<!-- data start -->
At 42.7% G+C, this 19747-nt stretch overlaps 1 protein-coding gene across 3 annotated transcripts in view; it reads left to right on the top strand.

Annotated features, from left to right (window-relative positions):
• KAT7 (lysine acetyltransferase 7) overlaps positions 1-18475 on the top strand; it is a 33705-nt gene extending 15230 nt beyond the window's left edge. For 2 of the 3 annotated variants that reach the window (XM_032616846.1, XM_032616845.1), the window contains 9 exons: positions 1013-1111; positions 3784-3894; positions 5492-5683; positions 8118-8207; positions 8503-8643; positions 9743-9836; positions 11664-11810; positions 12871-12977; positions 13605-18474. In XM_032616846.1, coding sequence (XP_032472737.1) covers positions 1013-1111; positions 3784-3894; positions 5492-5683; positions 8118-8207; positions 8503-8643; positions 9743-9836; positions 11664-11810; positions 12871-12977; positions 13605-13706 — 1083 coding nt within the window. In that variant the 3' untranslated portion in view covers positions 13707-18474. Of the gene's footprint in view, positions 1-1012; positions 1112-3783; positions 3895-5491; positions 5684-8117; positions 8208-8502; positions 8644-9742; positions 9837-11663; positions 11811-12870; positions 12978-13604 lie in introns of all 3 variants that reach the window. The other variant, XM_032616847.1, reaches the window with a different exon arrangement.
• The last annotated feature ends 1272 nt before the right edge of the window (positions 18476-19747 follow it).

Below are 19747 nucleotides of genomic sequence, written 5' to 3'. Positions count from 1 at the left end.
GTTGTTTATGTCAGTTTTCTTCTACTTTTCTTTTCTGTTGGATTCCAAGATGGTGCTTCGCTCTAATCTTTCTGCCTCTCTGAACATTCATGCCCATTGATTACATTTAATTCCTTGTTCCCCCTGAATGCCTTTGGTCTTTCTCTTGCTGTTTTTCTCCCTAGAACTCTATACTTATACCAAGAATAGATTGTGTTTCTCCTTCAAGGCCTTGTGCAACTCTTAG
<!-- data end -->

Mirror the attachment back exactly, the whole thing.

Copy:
At 42.7% G+C, this 19747-nt stretch overlaps 1 protein-coding gene across 3 annotated transcripts in view; it reads left to right on the top strand.

Annotated features, from left to right (window-relative positions):
• KAT7 (lysine acetyltransferase 7) overlaps positions 1-18475 on the top strand; it is a 33705-nt gene extending 15230 nt beyond the window's left edge. For 2 of the 3 annotated variants that reach the window (XM_032616846.1, XM_032616845.1), the window contains 9 exons: positions 1013-1111; positions 3784-3894; positions 5492-5683; positions 8118-8207; positions 8503-8643; positions 9743-9836; positions 11664-11810; positions 12871-12977; positions 13605-18474. In XM_032616846.1, coding sequence (XP_032472737.1) covers positions 1013-1111; positions 3784-3894; positions 5492-5683; positions 8118-8207; positions 8503-8643; positions 9743-9836; positions 11664-11810; positions 12871-12977; positions 13605-13706 — 1083 coding nt within the window. In that variant the 3' untranslated portion in view covers positions 13707-18474. Of the gene's footprint in view, positions 1-1012; positions 1112-3783; positions 3895-5491; positions 5684-8117; positions 8208-8502; positions 8644-9742; positions 9837-11663; positions 11811-12870; positions 12978-13604 lie in introns of all 3 variants that reach the window. The other variant, XM_032616847.1, reaches the window with a different exon arrangement.
• The last annotated feature ends 1272 nt before the right edge of the window (positions 18476-19747 follow it).

Below are 19747 nucleotides of genomic sequence, written 5' to 3'. Positions count from 1 at the left end.
GTTGTTTATGTCAGTTTTCTTCTACTTTTCTTTTCTGTTGGATTCCAAGATGGTGCTTCGCTCTAATCTTTCTGCCTCTCTGAACATTCATGCCCATTGATTACATTTAATTCCTTGTTCCCCCTGAATGCCTTTGGTCTTTCTCTTGCTGTTTTTCTCCCTAGAACTCTATACTTATACCAAGAATAGATTGTGTTTCTCCTTCAAGGCCTTGTGCAACTCTTAG